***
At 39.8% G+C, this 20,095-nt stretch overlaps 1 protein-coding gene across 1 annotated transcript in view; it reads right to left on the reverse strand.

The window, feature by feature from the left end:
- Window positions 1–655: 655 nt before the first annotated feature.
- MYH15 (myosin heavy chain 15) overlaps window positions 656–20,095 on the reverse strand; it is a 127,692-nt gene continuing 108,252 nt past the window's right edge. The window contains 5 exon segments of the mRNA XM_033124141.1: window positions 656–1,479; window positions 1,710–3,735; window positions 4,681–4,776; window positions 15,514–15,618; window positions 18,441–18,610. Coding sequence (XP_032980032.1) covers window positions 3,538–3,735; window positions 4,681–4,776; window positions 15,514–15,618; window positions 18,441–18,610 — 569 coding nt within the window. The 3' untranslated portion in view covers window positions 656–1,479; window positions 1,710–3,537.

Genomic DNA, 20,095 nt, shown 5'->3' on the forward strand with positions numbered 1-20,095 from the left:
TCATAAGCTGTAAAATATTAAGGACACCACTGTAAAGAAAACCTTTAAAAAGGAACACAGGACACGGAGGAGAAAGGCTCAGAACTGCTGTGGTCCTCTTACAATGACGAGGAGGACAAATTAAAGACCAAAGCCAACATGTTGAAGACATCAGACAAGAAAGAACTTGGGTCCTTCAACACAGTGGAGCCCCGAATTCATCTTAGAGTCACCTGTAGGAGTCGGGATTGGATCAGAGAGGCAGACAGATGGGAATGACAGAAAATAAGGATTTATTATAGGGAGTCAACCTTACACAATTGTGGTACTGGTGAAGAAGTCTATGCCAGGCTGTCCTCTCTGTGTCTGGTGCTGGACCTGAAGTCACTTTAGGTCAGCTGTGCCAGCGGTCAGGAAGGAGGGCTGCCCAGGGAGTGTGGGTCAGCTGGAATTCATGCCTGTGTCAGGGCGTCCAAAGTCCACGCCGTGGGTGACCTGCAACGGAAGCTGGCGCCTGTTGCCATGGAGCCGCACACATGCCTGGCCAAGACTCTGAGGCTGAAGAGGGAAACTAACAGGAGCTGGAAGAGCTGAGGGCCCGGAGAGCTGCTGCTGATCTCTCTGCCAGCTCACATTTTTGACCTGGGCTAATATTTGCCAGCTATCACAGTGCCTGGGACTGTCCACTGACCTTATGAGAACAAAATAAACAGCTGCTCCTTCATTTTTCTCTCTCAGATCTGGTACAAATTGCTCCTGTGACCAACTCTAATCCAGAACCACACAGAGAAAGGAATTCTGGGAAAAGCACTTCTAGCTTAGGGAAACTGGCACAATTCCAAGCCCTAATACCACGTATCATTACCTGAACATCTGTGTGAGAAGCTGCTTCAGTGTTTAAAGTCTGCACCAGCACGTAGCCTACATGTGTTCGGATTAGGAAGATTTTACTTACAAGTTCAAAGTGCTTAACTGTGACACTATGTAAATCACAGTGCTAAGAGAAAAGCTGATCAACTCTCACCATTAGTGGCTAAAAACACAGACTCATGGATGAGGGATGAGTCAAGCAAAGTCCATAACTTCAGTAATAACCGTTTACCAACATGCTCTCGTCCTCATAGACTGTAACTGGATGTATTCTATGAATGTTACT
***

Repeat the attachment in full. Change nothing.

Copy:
At 39.8% G+C, this 20,095-nt stretch overlaps 1 protein-coding gene across 1 annotated transcript in view; it reads right to left on the reverse strand.

The window, feature by feature from the left end:
- Window positions 1–655: 655 nt before the first annotated feature.
- MYH15 (myosin heavy chain 15) overlaps window positions 656–20,095 on the reverse strand; it is a 127,692-nt gene continuing 108,252 nt past the window's right edge. The window contains 5 exon segments of the mRNA XM_033124141.1: window positions 656–1,479; window positions 1,710–3,735; window positions 4,681–4,776; window positions 15,514–15,618; window positions 18,441–18,610. Coding sequence (XP_032980032.1) covers window positions 3,538–3,735; window positions 4,681–4,776; window positions 15,514–15,618; window positions 18,441–18,610 — 569 coding nt within the window. The 3' untranslated portion in view covers window positions 656–1,479; window positions 1,710–3,537.

Genomic DNA, 20,095 nt, shown 5'->3' on the forward strand with positions numbered 1-20,095 from the left:
TCATAAGCTGTAAAATATTAAGGACACCACTGTAAAGAAAACCTTTAAAAAGGAACACAGGACACGGAGGAGAAAGGCTCAGAACTGCTGTGGTCCTCTTACAATGACGAGGAGGACAAATTAAAGACCAAAGCCAACATGTTGAAGACATCAGACAAGAAAGAACTTGGGTCCTTCAACACAGTGGAGCCCCGAATTCATCTTAGAGTCACCTGTAGGAGTCGGGATTGGATCAGAGAGGCAGACAGATGGGAATGACAGAAAATAAGGATTTATTATAGGGAGTCAACCTTACACAATTGTGGTACTGGTGAAGAAGTCTATGCCAGGCTGTCCTCTCTGTGTCTGGTGCTGGACCTGAAGTCACTTTAGGTCAGCTGTGCCAGCGGTCAGGAAGGAGGGCTGCCCAGGGAGTGTGGGTCAGCTGGAATTCATGCCTGTGTCAGGGCGTCCAAAGTCCACGCCGTGGGTGACCTGCAACGGAAGCTGGCGCCTGTTGCCATGGAGCCGCACACATGCCTGGCCAAGACTCTGAGGCTGAAGAGGGAAACTAACAGGAGCTGGAAGAGCTGAGGGCCCGGAGAGCTGCTGCTGATCTCTCTGCCAGCTCACATTTTTGACCTGGGCTAATATTTGCCAGCTATCACAGTGCCTGGGACTGTCCACTGACCTTATGAGAACAAAATAAACAGCTGCTCCTTCATTTTTCTCTCTCAGATCTGGTACAAATTGCTCCTGTGACCAACTCTAATCCAGAACCACACAGAGAAAGGAATTCTGGGAAAAGCACTTCTAGCTTAGGGAAACTGGCACAATTCCAAGCCCTAATACCACGTATCATTACCTGAACATCTGTGTGAGAAGCTGCTTCAGTGTTTAAAGTCTGCACCAGCACGTAGCCTACATGTGTTCGGATTAGGAAGATTTTACTTACAAGTTCAAAGTGCTTAACTGTGACACTATGTAAATCACAGTGCTAAGAGAAAAGCTGATCAACTCTCACCATTAGTGGCTAAAAACACAGACTCATGGATGAGGGATGAGTCAAGCAAAGTCCATAACTTCAGTAATAACCGTTTACCAACATGCTCTCGTCCTCATAGACTGTAACTGGATGTATTCTATGAATGTTACT